CBP Proposes TSCA Import Certification Requirement Changes

On August 29, 2016 the U.S. Customs and Border Protection (CBP) published a proposed rulemaking (81 FR 59157-59162) that would amend the regulations regarding the requirement to file a Toxic Substances Control Act (TSCA) certification when importing into the United States.

Under the current requirements, found in 19 CFR 12.121(a), when a TSCA regulated chemical is imported in bulk form or as part of a mixture or a non-TSCA chemical is imported, the importer (or their licensed customs broker) must submit a signed certification stating either:

  1. All chemical substances in the shipment comply with all applicable rules or orders under TSCA and that the importer is not offering a chemical substance for entry in violation of TSCA or any rule or order thereunder, or
  2. All chemicals in the shipment are not subject to TSCA. 

The TSCA certification is required to be filed with the director of the port of entry before release of the shipment. 19 CFR 121(a)(2) identifies how/where the certification may appear.

Under this rulemaking, CBP is proposing changes to 19 CFR 12.118 - 12.121.  These changes are intended to "clarify the description, scope, and definitions of the requirements for the importation of chemical substances, mixtures and articles containing a chemical substance or mixture, as well as the requirements associated with non-TSCA chemicals."  CBPs specific proposals include, but are not limited to, the following:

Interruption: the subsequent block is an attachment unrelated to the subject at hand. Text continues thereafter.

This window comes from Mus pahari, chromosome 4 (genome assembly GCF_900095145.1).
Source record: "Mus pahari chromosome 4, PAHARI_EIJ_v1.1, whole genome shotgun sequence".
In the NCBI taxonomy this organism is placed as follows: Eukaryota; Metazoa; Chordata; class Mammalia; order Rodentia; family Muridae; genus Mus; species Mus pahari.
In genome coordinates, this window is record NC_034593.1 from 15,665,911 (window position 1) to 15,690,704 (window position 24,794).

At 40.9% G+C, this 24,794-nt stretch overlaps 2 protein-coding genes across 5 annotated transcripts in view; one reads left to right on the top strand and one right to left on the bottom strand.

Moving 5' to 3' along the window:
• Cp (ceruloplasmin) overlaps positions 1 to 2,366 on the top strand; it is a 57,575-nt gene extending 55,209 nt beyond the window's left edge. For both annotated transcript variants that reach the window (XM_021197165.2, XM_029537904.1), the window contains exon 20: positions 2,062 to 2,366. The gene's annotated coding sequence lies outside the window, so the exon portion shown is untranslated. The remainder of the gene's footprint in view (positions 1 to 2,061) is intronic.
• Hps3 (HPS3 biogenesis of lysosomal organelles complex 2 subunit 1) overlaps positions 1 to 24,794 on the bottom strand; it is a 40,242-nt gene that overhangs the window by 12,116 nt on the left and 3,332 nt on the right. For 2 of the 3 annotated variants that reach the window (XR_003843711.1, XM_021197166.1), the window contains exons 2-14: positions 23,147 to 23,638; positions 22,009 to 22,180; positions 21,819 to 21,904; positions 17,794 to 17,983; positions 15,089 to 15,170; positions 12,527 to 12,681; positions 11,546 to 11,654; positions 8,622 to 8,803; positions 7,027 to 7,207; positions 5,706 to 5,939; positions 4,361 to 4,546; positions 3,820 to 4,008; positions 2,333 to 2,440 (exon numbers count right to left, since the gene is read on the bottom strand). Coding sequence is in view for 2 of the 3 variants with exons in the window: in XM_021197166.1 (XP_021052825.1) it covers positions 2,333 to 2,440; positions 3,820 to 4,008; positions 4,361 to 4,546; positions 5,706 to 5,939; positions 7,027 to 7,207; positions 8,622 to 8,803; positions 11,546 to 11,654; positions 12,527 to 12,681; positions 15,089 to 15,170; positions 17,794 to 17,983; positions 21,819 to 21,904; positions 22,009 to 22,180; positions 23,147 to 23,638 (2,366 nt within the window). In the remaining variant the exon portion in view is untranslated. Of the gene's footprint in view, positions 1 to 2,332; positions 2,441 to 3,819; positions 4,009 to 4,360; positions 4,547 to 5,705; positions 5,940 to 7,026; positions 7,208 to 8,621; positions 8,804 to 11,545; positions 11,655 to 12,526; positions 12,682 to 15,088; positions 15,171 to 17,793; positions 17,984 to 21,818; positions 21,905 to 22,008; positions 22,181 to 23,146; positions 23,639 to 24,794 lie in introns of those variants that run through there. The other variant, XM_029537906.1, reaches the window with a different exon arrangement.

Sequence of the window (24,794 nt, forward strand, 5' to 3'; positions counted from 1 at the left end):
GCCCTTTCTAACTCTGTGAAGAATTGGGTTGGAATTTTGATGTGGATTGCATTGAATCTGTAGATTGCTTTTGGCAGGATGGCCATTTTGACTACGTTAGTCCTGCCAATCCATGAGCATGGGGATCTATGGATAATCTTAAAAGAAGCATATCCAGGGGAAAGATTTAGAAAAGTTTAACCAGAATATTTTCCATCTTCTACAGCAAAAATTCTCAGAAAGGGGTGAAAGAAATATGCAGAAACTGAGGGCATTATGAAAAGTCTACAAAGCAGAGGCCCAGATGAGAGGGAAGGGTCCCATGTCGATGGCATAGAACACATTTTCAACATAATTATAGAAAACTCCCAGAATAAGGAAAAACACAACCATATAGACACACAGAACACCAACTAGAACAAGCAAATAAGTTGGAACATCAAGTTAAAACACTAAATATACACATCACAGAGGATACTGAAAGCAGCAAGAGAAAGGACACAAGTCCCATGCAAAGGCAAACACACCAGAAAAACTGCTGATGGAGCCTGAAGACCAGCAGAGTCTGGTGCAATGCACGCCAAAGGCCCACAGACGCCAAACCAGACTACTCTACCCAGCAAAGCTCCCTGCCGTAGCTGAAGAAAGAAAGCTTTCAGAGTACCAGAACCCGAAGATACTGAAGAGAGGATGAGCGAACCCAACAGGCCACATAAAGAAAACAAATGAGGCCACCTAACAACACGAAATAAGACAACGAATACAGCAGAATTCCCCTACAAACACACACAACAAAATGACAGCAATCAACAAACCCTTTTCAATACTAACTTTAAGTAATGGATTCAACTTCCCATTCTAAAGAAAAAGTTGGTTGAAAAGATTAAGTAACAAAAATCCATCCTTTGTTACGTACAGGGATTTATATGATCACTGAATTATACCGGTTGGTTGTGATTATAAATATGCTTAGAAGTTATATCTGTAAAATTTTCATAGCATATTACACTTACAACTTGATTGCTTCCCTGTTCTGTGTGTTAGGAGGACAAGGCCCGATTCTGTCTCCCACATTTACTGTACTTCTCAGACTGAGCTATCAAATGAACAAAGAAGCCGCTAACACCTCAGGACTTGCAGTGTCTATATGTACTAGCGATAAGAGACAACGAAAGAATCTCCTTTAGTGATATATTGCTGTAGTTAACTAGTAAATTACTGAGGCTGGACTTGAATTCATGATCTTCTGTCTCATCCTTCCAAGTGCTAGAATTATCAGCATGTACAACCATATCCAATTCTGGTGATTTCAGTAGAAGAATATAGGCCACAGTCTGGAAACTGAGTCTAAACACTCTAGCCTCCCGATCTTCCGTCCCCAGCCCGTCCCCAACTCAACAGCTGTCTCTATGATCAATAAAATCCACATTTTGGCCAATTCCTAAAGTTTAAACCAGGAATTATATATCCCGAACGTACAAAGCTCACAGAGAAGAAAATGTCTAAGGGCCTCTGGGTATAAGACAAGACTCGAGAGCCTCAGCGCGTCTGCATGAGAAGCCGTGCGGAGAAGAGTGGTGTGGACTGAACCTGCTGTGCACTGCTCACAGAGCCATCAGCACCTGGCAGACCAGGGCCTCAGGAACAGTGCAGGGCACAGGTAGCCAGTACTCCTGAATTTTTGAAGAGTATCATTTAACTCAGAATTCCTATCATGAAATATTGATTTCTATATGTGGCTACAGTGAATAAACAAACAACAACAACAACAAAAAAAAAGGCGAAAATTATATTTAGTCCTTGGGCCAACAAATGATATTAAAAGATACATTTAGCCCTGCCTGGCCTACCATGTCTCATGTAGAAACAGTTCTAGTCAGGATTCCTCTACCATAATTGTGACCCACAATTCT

• Clarification of the definition of "chemical substances" to make it more clear the regulation applies to the importation of chemicals whether or not they are subject to TSCA.  
  • Replacement of the existing definition of "chemical substance in bulk form" with a definition of "TSCA chemical substance in bulk form" and a new definition for the terms "TSCA chemical substance as part of a mixture" and "non-TSCA chemical". 
  • Revision of references to "chemical substances, mixtures, or articles" to clarify that these regulations apply to TSCA chemical substances, mixtures, or articles as well as non-TSCA chemicals. 
  • Revision of the scope in Sec. 119 to ensure it accurately reflects the requirements with regard to certain TSCA chemical substances and non-TSCA chemicals.   

Because the definition of "chemical substances" in section 3(2) of TSCA excludes certain substances, CBP believes referring to chemicals that are not subject to TSCA as a "chemical substance" may be confusing.  Therefore CBP has issued this rulemaking to clarify that the regulation applies to all chemicals regardless of whether they are "chemical substances" subject to TSCA.